June is on the cusp of summer, and in addition to the songbirds of May, we see hummingbirds in larger numbers, coming to nectar feeders as well as flowers in bloom. Broad-tailed and Rivoli’s are regulars on the mountain this month, and Rufous will make a stopover in August on their migration south. Here is a sampling of what we will see.
Broad-tailed Hummingbirds winter in pine-oak forests and tropical highlands of Mexico, and breed in high-elevation meadows near pine-oak and evergreen forests from Mexico north to Colorado, Utah, Idaho and Nevada, including Arizona. The birds we are seeing now are likely here to breed. They are iridescent green above with greenish or buffy flanks, with a white chest and white line down the belly. Adult males have a magenta gorget (throat). Females and juveniles have green spots on their throats and cheeks and a pale eye ring. They eat insects, nectar from flowers, and of course, sugar water from nectar feeders.
The images below were both shot in Summerhaven, the first a male Broad-tailed from May 10, 2020, the second a female feeding at flowers August 27, 2017.
Rivoli’s Hummingbirds were known as the Magnificent until 2017 when the one species was split into two, Rivoli’s in the north, and the Talamanca further south in the Costa Rica highlands and Western Panama. Rivoli’s are among the largest of Hummingbirds, evident if you see them on a feeder with other hummers. The males have a purple crown, emerald throat, and a green back, with a white dot behind the eye. In low light the birds look very dark. The females are green above and grayish below. They live year-round in pine oak forests of central and southern Mexico, breeding north in Mexico and just over the border into SE Arizona. They sip nectar from flowers and feeders and eat insects from plants or in mid-air. They nest at 5,000 to 9,000 feet along stream beds, making Summerhaven an ideal location. Nests are tough to see, typically on a horizontal branch over a stream, commonly at 20 feet or higher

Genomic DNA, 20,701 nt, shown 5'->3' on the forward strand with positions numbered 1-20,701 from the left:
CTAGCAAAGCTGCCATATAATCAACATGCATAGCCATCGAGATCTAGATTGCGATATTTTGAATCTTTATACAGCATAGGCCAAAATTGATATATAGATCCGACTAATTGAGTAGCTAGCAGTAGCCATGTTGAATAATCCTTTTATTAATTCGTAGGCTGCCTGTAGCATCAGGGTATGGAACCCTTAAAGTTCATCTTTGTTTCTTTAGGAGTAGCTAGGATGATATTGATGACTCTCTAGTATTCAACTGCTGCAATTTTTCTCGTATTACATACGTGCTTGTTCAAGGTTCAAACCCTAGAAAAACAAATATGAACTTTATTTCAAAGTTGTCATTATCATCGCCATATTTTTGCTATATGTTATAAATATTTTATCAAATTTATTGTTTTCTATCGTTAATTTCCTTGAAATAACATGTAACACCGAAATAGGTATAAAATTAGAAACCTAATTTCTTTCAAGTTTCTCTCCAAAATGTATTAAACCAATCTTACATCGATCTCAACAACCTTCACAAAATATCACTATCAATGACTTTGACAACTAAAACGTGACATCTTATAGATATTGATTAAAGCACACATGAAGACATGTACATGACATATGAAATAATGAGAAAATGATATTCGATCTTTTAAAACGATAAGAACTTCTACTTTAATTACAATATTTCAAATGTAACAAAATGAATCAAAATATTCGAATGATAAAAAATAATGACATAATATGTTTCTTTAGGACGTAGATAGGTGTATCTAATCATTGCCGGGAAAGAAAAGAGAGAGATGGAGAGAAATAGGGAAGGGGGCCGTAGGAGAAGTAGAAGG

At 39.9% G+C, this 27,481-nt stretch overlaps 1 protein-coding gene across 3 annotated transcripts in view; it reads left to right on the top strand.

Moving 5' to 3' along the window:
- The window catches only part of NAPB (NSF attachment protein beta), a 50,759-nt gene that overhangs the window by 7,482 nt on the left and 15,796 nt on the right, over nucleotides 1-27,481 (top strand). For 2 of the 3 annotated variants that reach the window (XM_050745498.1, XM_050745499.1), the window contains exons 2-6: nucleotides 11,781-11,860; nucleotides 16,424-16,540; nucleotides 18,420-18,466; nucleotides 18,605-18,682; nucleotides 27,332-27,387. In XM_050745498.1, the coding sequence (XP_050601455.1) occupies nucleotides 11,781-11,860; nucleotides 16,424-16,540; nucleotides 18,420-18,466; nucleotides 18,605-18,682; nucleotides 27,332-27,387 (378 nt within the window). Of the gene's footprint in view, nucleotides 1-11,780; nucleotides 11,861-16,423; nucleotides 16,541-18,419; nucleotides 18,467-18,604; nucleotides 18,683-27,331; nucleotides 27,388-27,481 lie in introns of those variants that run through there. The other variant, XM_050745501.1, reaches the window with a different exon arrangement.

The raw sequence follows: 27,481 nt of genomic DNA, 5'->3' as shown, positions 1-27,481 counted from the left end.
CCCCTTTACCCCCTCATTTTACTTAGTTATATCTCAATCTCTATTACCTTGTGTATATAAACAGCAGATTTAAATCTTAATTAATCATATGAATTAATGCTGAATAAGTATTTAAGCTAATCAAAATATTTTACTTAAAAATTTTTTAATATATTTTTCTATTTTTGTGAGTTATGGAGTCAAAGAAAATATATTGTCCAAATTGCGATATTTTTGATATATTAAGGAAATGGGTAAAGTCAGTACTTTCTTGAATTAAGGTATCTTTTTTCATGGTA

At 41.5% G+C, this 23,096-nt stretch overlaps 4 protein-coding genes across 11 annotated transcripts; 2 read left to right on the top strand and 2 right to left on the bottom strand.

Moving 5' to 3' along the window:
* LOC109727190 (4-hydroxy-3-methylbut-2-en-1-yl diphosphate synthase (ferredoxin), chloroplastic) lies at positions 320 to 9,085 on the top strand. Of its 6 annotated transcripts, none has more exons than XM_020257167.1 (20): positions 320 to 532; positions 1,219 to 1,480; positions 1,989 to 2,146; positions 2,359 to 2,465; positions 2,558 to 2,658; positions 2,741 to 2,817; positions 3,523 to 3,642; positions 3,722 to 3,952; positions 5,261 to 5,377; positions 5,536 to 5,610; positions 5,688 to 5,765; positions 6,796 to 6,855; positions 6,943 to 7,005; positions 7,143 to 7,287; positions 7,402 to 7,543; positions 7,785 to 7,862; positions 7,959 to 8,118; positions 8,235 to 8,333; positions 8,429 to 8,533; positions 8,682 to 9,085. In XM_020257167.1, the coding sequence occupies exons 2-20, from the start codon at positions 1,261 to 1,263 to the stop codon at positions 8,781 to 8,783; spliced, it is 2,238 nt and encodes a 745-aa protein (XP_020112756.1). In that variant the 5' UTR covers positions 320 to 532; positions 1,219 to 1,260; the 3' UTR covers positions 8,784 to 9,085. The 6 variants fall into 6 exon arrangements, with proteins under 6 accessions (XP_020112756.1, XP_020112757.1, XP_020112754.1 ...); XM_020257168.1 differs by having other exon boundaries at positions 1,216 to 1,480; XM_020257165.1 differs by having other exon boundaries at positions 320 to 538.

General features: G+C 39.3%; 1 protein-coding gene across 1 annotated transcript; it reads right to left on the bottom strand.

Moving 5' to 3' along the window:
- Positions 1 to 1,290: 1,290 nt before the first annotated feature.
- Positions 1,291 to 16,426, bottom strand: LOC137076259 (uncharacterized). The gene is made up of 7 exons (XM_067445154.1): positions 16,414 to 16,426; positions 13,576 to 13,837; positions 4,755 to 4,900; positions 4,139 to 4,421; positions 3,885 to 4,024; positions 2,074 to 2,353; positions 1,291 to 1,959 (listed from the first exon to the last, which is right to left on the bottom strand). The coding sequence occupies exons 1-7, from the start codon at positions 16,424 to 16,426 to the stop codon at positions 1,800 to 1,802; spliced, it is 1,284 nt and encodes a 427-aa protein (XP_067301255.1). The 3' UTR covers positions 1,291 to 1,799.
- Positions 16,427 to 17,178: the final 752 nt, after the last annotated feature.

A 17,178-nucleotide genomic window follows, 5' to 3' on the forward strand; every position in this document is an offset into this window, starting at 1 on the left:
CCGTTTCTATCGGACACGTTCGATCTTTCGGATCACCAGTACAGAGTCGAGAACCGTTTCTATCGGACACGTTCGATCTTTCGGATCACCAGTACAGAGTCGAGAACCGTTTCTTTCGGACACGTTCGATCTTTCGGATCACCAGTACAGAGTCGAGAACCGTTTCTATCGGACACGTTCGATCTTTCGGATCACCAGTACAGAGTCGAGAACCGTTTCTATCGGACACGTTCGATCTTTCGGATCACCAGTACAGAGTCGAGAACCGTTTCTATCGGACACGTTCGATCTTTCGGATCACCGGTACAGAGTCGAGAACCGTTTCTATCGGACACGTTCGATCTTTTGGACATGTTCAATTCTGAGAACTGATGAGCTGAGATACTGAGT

The images below are of males in good light from Madera Canyon, March 2018. Madera Canyon, like Summerhaven, is a riperian area, favored by this species.
One of our more impressive and entertaining hummingbirds is the Rufous, a small and energetic winter resident of Mexico known for very long migrations (up to 4,000 miles) to breed in the Pacific Northwest, Canada and Alaska, going up the Pacific Coast in the spring, returning in summer and fall down the Rocky Mountains following wildflower blooms. Males commonly arrive at feeders here on their way south in late July and into August. Males in good light are bright orange on the back and belly with an iridescent red throat. Females are green above, with rufous flanks, rufous patches in the green tail, and often a spot of orange on the throat. Rufous hummingbirds are very aggressive at feeders, often staking out a feeder and chasing away all others. Only the Rivoli’s stays put, ignoring the frantic gyrations of the Rufous.
Image below is a male Rufous Hummingbird captured at Battiste Bed Breakfast and Birds in Hereford, Arizona, March 2018.
Below, two images of female Rufous Hummingbirds, captured in Summerhaven August 2018.
Mature Anna’s and Broad-billed’s can be seen at Molino Basin and the Hitchcock campground during the summer. Immature Anna’s will appear on the mountain in late summer after they have fledged in Tucson.
So fill your feeders with fresh nectar (sugar-water, no coloring), clean off your binoculars, and enjoy the hummers of summer!
On-line reference: The Cornell Lab All About Birds. And, many thanks to Marty Herde for sharing her observations as an ace birder and Summerhaven resident!
That's all for now! Stay tuned, more on the way from Portal AZ from April 2021.
Henry Johnson, photographer and author of this site. For more detail, see About